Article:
What is the grammatical function of “which” in this sentence?

I am trying to understand various instances in Hansard, the documentation of proceedings in the UK parliament, wherein the word which is used in an unusual (by my modern parlance, at least) position, one assumes in a formal manner. An example arises in the choice of words used to introduce a Commission in the House … Read more

When can a subjective relative pronoun and the verb “be” not be omitted in a sentence?

There have always been recommendations which are made to athletes. I know “which are” can be omitted in the above sentence. Also, I learned that a subjective relative pronoun and the verb “be” cannot be omitted in some cases. Can you explain when they cannot be omitted? Can a subjective relative pronoun and the verb … Read more

double negative – no one ~ who hadn’t also

No one would want to be famous who hadn’t also, somewhere in the past, been made to feel extremely insignificant. Is the sentence a double negative? Is “who” a relative pronoun which modifies “one”? Is the subjunctive mood be used in the above sentence? Answer Yes, “who” relates back to “no one.” To illustrate, I’ll … Read more

My understanding about the non-restrictive use of the relative clause in a partcular sentence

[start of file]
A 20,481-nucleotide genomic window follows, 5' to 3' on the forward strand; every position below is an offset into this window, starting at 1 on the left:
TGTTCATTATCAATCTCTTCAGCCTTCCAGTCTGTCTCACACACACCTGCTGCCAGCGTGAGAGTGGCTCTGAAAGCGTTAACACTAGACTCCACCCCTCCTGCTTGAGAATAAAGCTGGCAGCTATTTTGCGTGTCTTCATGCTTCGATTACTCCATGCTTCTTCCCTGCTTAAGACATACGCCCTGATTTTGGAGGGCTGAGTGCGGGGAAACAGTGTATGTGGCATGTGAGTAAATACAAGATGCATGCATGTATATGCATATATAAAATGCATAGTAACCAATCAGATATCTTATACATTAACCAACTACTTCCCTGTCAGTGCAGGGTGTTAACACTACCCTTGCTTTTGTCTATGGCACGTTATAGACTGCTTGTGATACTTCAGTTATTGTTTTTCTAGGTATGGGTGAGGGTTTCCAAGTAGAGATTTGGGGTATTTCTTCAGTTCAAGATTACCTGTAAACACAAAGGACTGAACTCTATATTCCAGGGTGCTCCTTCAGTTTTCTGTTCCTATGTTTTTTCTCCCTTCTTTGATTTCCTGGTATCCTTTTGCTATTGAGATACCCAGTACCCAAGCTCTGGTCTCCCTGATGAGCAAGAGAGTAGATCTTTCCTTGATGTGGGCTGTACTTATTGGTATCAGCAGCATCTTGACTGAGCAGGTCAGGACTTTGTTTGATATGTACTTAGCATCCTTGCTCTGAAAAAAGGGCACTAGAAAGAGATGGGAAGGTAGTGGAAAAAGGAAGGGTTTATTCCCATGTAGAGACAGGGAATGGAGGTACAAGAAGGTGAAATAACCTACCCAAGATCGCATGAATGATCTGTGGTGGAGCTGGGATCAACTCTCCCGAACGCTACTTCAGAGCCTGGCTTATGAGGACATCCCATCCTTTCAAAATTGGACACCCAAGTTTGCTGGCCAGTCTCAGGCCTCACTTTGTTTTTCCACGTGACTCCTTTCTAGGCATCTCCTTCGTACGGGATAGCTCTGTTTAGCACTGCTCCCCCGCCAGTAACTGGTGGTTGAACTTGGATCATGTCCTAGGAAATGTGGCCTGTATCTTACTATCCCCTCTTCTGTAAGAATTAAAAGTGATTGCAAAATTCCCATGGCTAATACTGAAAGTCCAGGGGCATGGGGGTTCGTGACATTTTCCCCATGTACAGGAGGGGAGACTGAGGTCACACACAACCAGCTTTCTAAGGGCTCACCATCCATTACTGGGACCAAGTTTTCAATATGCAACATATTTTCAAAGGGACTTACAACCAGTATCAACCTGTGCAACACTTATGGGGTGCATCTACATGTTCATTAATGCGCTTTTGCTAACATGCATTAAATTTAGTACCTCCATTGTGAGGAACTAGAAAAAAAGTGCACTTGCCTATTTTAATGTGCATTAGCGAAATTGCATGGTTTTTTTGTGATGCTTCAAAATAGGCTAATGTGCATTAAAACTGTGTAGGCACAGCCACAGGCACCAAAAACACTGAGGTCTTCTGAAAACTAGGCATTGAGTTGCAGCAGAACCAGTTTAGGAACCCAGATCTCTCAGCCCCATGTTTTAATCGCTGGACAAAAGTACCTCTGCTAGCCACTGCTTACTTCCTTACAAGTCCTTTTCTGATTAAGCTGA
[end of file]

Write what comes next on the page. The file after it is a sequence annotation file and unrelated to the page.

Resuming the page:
Almost every chinese who works at an iPhone manifacture in China usually uses a china-produced phone, which is way cheaper. I just want to make sure if my understanding especially about the non-restrictive use of the relative clause in the sentence above is correct. What I understand about it is “china-produced phones are generally (or … Read more

Can the relative pronoun “where” be omitted in a relative clause with the preposition “in”?

Can the following sentences: It’s the church where the painting burned./It’s the church in which the painting burned. be transformed so that they do not contain the pronoun which/where in the following way: It’s the church the painting burnt in. Answer Yes, the relative pronoun can be omitted. In informal styles, we often leave out … Read more

dislocation with ‘whoever’ or ‘whatever’

CaGEL* has this section on ‘dislocation’ (Page 1411): Can the dislocated NP be in the form of a fused relative construction headed by ‘whoever’ or ‘whatever’? Specifically, in the following set of examples, are [ii] and [iii] dislocated versions of the non-dislocated [i]? [1′] i Whoever her parents are must be worried sick. [non-dislocated version?] … Read more

Using ‘that’ to refer to a clause

I was studying about the uses of that where I stumbled upon this common mistake pertinent to the use of ‘that’. For e.g: The goalkeeper blocked two penalty kicks in the second half, and that made his team win the match. This usage of that is wrong as ‘that’ can’t refer to an action, such … Read more

usage of relative pronoun

Can you please why author used “there” instead of “this” or “these” in the second sentence( first word)? Thanks for the help 🙂 Dickie is here developing a direction pointed to in the other (and earlier) of the two most influential writings in institutional theory, “The art world” by Arthur Danto (1964) (to which I … Read more

most of whose was from

Oxford Modern English Grammar (OMEG) by Bas Aarts has these passages on page 52: … … … … Sentence (40) is apparently taken from an Independent article “How Tuna Conquered the World“. Two prior paragraphs along with Sentence (40) are shown here: Some populations, such as leatherback turtles, are being heavily damaged; pushed to the … Read more